There are plenty of student bank accounts available to you. Here are our top tips for finding the best one, and making your money work for you.
Most banks offer student accounts that come with a variety of freebies and interest-free overdraft deals. Make sure you shop around and compare interest rates and other charges and pick the best overall deal, not just the one with the best freebies.
When choosing an account with an interest-free overdraft make sure to find out whether the amount advertised is “guaranteed” and the interest rate you'll be charged on it once you’ve graduated. Top Tip: Don’t rely on your overdraft as an extra source of income and never go over your overdraft limit, as charges can mount up.
Banks will need to verify your identity and student status through documents such as your passport, driving licence and enrolment certificate. Each bank will have its own procedures so it's worth checking what you'll need before you apply.
Banks will carry out a credit check before they open your account. You can find out how to check your credit report on the Money Advice Service website. They also have advice on how you can improve your credit rating.
Top Tip: Ask the bank to explain what services are available and how they work. This is particularly important if you’re an international student as the services offered may be different to those offered by banks in your home country. For further information, see UKCISA's advice on opening an account.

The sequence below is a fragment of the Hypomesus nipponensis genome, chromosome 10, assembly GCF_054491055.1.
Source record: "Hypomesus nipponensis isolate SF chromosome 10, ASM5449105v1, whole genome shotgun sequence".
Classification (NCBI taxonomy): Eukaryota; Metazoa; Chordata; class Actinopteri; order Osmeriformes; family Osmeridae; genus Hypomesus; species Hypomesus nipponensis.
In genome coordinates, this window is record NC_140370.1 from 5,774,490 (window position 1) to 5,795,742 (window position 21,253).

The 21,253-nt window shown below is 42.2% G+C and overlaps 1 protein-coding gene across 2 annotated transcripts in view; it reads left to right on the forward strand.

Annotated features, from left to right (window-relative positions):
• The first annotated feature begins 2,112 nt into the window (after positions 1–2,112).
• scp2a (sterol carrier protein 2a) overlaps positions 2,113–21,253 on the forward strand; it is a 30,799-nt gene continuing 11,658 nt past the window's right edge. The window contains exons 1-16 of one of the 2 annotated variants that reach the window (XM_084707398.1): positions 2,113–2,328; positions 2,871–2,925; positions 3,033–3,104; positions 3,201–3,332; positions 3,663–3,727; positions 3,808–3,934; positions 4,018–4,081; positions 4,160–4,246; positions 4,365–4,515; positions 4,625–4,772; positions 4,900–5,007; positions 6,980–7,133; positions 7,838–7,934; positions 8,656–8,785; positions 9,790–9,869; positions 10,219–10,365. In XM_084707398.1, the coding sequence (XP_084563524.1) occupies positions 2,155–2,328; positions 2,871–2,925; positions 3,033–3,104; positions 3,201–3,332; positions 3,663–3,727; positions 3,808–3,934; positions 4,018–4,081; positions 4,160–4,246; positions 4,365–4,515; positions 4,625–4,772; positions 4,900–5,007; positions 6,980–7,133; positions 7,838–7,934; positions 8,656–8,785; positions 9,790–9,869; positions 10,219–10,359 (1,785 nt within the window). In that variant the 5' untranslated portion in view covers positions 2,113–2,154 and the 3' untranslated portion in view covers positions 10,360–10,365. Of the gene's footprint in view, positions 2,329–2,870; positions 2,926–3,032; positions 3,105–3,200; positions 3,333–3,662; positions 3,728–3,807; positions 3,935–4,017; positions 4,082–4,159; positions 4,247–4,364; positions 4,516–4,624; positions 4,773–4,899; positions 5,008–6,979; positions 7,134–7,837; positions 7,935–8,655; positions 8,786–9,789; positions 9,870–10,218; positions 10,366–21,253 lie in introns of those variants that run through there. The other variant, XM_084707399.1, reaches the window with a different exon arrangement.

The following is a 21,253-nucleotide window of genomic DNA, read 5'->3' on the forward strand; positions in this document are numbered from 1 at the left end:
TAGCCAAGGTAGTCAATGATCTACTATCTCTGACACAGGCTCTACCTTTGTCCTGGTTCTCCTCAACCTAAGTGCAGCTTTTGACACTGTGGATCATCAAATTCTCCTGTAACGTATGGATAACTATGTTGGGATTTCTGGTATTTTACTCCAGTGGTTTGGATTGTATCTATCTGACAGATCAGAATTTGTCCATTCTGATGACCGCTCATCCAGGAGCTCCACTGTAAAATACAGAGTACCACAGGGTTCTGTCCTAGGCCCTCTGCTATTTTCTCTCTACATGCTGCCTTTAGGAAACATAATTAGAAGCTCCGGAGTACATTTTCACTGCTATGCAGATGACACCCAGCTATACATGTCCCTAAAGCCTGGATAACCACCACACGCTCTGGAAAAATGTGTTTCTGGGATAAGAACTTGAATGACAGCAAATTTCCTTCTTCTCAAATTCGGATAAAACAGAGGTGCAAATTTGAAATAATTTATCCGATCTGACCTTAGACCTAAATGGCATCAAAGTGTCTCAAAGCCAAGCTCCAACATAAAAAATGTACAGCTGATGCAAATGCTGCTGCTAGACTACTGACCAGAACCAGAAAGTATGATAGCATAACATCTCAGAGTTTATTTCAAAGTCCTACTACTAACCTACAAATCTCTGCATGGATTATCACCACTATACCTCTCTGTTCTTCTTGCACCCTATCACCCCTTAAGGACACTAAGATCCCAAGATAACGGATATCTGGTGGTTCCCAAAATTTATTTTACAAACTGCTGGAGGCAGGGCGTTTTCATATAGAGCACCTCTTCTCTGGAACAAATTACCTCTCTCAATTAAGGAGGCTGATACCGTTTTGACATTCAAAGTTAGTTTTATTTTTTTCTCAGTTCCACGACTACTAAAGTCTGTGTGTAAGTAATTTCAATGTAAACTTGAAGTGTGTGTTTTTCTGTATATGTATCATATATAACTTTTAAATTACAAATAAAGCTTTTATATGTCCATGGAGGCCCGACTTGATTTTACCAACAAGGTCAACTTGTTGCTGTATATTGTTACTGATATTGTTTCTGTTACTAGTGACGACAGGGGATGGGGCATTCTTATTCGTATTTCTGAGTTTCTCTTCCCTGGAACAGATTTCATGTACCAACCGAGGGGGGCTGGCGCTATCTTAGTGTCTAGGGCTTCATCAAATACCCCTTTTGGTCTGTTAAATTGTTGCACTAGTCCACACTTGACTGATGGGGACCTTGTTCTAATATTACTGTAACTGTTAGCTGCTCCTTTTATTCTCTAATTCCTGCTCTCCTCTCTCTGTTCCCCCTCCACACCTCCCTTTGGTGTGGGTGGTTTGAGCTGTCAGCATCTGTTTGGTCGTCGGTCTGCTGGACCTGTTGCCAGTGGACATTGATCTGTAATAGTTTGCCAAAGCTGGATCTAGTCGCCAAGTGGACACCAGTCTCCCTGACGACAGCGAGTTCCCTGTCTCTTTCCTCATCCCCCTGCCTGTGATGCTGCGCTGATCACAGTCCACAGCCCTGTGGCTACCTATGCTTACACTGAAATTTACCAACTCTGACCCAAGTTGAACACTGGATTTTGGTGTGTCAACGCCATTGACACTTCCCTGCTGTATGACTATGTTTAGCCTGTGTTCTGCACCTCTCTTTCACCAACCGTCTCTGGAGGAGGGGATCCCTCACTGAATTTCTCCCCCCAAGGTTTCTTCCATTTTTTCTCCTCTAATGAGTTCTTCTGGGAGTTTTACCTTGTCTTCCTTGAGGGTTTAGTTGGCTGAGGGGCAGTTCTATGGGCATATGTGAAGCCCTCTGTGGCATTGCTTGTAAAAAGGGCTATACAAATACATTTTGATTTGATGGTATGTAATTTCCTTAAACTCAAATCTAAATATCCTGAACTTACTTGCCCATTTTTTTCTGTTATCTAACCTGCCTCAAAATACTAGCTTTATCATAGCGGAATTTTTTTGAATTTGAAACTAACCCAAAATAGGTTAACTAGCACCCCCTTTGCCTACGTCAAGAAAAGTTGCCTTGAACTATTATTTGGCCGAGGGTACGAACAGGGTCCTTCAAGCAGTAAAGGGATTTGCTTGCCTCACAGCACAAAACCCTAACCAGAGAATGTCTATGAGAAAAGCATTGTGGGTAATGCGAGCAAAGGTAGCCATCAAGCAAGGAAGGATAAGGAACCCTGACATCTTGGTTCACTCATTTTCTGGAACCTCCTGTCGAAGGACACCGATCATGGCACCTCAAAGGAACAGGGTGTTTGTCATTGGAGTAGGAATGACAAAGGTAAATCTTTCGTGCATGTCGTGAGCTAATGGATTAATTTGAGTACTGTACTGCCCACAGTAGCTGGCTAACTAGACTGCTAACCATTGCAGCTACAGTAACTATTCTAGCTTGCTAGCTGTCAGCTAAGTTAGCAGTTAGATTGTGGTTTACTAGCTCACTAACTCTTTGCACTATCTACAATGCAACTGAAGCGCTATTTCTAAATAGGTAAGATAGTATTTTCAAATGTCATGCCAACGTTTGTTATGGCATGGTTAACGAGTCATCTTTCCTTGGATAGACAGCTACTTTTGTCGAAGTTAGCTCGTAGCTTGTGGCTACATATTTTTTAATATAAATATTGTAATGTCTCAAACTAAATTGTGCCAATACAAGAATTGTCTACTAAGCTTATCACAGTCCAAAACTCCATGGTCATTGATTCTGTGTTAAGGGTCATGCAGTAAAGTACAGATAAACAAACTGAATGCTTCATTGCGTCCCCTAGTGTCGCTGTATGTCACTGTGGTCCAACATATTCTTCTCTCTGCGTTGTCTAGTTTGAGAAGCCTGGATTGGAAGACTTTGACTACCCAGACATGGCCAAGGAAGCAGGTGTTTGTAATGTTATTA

If for any reason, you're unable to get a student bank account or a normal current account you could consider a basic bank account. These accounts are similar to normal bank accounts but do not require a credit check and may have more basic features.
If you experience problems opening a bank account or are unhappy with the service you receive, you can contact the bank itself to make a complaint. You can also seek advice from one of our Students' Union Advisers.
Student bank accounts are usually free to use, but if you exceed your authorised overdraft limit you may incur bank charges that could affect your credit rating.
Avoid credit cards while you’re studying as your income will be limited making it harder for you to meet repayments. If you don’t meet your repayments on time you’ll incur interest which can build up quickly. You could end up owing significant amounts of money and your credit rating will be affected.
Top Tip: Check your account balance regularly online or through a banking app. This is a simple way to keep track of your spending.
If you've received a number of charges from your bank for regularly being overdrawn, it is worth contacting them to request support. For further guidance on how to reclaim bank charges check out this useful guide from Money Saving Expert.
If you've received a one-off bank charge or a charge that's been applied in error, you should contact your bank to ask if they can wipe the charge. It is also worth discussing your situation with them to see if they can recommend some options to help you avoid getting into the same situation in the future.
Many of you will need to open a bank account when you arrive. As this can take time, make sure you have sufficient cash/travellers’ cheques to support yourself for the first few days you’re in the UK.
If you’re an international student we’ve put together a helpful guide on banking and money in the UK. You can also contact our International Student Support team at firstname.lastname@example.org for further support.
There are some great online resources to help you compare the best deals and find the right account for you. Check out our pick of some of the best to get you started:
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